Edward Lorn is on a blog tour right now, promoting his new novella, Hope for the Wicked, and I was more than happy to lend my little soap box that is my blog so he can offer up some details about the book and what compelled him to write it in the first place. Also, he's hosting a giveaway, so once you finish reading the guest post, just scroll down a little further to find the Rafflecopter form that you can fill out.
Of Poetry and Hitmen
by Edward Lorn
First, I'd like to thank Gef for having me. As always, I appreciate your support. Now, on with the show.
I started my newest book, Hope for the Wicked, with Robert Burns's poem, "To a Mouse," in mind. More accurately, with this line at the forefront of my thoughts: “The best laid schemes of mice and men go often awry.” I knew I wanted to write about a pair of trained killers turned private investigators. I also figured that at some point something horrible was going to happen to them. This got me thinking. What would be the catalyst? What chain of events would be so life altering that two people who dealt death for a living would turn their lives around? I believe I found that situation. I could barely stomach writing the scene, but in the end, it turned out to be just the push the story needed.
The entire thread of the book fits the Robert Burns poem perfectly. Plans are made, said plans fail or are waylaid, and situations get nasty in a hurry. Once the train is derailed, there's no going back. By the time I finished the story and had a chance to go back over it, I realized the book drew more from Burns's poem than I first intended. "To a Mouse" also deals with what comes after tragedy, what we have to deal with after loss. My antagonists, Larry and Mo Laughlin, are put to the test for the first time in their careers. Up until the events in Hope for the Wicked, life had been as simple as life could get for a pair of killers. Never before had they been tested at such length.The main character, Larry Laughlin, ruminates on luck more than once, but what seems like fortuitous happenstance soon proves itself to be something completely different, as if fate was never on their side. I thought of this as a metaphor for life. Just because things seem to be going our way, it doesn't mean it's for the best.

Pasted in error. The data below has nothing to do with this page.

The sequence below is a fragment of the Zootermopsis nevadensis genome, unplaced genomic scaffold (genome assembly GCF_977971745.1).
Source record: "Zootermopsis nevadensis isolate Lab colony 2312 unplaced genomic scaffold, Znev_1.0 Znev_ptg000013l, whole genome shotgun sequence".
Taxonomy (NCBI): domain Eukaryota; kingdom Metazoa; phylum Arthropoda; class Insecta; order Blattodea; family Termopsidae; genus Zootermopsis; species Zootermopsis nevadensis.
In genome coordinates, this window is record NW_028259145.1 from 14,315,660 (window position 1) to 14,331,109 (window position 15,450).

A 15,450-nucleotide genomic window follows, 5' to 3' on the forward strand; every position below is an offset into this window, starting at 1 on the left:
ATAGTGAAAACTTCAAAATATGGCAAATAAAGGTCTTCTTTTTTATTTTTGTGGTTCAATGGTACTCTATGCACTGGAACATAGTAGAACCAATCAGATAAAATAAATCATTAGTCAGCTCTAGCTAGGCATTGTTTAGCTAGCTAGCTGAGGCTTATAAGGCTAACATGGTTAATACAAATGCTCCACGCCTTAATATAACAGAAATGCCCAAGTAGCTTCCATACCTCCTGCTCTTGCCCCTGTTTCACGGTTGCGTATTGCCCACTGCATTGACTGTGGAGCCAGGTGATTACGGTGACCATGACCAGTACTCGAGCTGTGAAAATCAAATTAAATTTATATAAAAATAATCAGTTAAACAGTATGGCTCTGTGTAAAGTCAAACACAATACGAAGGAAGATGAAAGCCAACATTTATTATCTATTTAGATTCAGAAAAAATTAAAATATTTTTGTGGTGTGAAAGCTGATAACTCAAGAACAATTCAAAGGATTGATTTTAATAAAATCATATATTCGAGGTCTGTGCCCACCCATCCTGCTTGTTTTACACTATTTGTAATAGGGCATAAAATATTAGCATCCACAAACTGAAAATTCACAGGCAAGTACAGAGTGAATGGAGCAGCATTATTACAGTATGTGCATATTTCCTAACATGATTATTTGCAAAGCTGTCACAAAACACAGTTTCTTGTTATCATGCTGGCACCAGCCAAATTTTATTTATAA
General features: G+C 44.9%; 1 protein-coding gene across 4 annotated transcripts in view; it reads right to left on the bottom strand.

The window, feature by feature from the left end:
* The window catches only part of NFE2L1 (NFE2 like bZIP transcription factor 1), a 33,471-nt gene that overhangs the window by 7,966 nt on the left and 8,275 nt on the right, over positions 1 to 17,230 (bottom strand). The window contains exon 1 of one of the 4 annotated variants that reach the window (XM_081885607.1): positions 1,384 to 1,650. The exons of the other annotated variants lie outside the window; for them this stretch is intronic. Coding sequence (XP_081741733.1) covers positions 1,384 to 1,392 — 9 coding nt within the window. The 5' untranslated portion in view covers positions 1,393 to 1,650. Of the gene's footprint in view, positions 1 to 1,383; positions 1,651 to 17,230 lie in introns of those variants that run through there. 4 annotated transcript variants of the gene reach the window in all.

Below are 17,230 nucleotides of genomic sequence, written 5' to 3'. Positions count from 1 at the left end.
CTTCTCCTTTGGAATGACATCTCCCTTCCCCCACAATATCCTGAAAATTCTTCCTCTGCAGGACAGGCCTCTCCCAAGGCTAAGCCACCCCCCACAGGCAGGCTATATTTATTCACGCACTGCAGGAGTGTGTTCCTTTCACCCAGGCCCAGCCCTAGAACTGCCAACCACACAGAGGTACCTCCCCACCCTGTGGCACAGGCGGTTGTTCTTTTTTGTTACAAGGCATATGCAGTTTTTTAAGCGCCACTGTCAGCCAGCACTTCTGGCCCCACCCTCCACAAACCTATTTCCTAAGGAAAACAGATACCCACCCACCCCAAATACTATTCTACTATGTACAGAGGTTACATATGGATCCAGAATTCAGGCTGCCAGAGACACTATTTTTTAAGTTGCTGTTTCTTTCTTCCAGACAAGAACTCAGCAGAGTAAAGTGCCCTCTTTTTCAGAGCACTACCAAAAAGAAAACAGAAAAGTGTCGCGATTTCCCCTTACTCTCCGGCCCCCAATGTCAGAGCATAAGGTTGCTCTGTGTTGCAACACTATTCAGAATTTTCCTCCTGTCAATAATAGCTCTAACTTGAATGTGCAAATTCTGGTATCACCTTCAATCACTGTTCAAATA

I will get hit for the content of this book. I know that. First, I am asking readers to root for bad people. Though Larry and Mo used to kill the vilest people on the face of the planet—pedophiles—some readers will see my character's actions in the same ill light as corporal punishment. In other words, it is not man's right to deal death as justice for a person's crimes. Also, there's one scene in particular toward the end of the book that will definitely bother some people. I tackled it as tactfully as possible. Still, I know the not-too-pleasant reviews will come. To those people, I will say this: The world can be a very ugly place, and though you may not want to believe things like this happen, they absolutely do.
Hope for the Wicked is only the beginning. The novella is what I like to call Book Zero in the Larry Laughlin series. So if you read this first installment and want more, rest assured that I am deep into the sequel, Pennies for the Damned.
Until next time,
Where you can purchase Hope for the Wicked:
Barnes & Noble: http://www.barnesandnoble.com/w/hope-for-the-wicked-edward-lorn/1114121988?ean=2940015955705